How to Send a Graduate School Inquiry Email

Contributed by Jenn Houtz, co-presenter of the workshop “Crafting an Effective CV/Resume for Careers Inside and Outside Academia” at AOS’s 2019 annual meeting in Anchorage, Alaska. This is the second in a series of blog posts developed from workshops presented at the meeting.

If you are considering attending graduate school, the quality of your inquiry email to a potential advisor can make or break your chances of a receiving a response. First impressions are everything, and you want to make a good one! This email might serve as the foundation for your graduate research career in your dream lab. Below we provide some useful tips for crafting a professional graduate position inquiry email.

1. Subject Line

These are the FIRST words a professor will see when they open up their email for the day. You want it to catch their attention and immediately notify them that you are a prospective student. The subject line should state the semester you wish to start a graduate program and include the words “Prospective Graduate Student” – for example, “Fall 2019 Prospective Graduate Student.”

2. Greeting

Address the professor by their last name using “Professor” or “Dr.” Do not use “Mr.”, “Mrs.”, or “Ms.” Use a friendly but professional greeting such as “Dear” or “Hello” instead of an informal “Hey.”

3. Introduction

The first line of the email should include your full name, year in school, major, and university/college, followed by a statement that includes what topic of graduate study you are currently considering and the semester you would start your degree. Make sure to also specify whether you are looking to do a Master’s or a PhD in their lab.

4. Relevant Experience

After introducing yourself, you want to grab the professor’s attention by providing a few lines about your research interests and relevant experiences. These experiences may include but are not limited to a seasonal field technician position, a summertime research experience for undergraduates (REU) at an external institution, or an independent study/honors thesis project at your home institution. You should state what research areas spark your interest, along with a short summary of any research projects you have conducted. You don’t want to go into extraneous detail (save that for your CV and cover letter), but you want to state the main goal of the research, the study organism, and the name of the advisor on the project.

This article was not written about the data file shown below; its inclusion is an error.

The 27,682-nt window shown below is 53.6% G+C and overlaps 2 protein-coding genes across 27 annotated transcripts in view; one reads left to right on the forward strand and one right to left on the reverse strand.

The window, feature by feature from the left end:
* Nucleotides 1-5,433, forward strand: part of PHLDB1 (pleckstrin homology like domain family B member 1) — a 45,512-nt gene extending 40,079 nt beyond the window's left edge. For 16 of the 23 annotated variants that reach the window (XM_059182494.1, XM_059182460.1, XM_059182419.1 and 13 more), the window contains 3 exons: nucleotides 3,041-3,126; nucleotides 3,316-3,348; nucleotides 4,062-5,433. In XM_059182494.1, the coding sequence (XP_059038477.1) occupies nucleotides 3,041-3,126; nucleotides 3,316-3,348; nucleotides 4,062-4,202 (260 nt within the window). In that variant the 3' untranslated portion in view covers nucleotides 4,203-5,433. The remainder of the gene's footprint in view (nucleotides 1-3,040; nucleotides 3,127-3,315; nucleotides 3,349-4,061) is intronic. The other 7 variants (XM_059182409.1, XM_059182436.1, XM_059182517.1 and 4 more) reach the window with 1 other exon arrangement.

Example: “My interests in behavioral ecology and endocrinology line up well with the research conducted in your lab. More specifically, I worked as a field assistant on a project that investigated the effect of testosterone on the mating behavior of White-throated Sparrows under the advisement of Dr. John Smith.”

5. Why Their Lab?

This is where you tell the professor how you found out about their lab and why you are interested in applying. State where you first came across their research, which may be a paper you read in class or a talk you saw at a conference. Then, explain what specific topic from their work interests you the most. Do NOT copy and paste text from the “Research” section of the professor’s website. They took great care to write that section and will recognize if you use the same wording.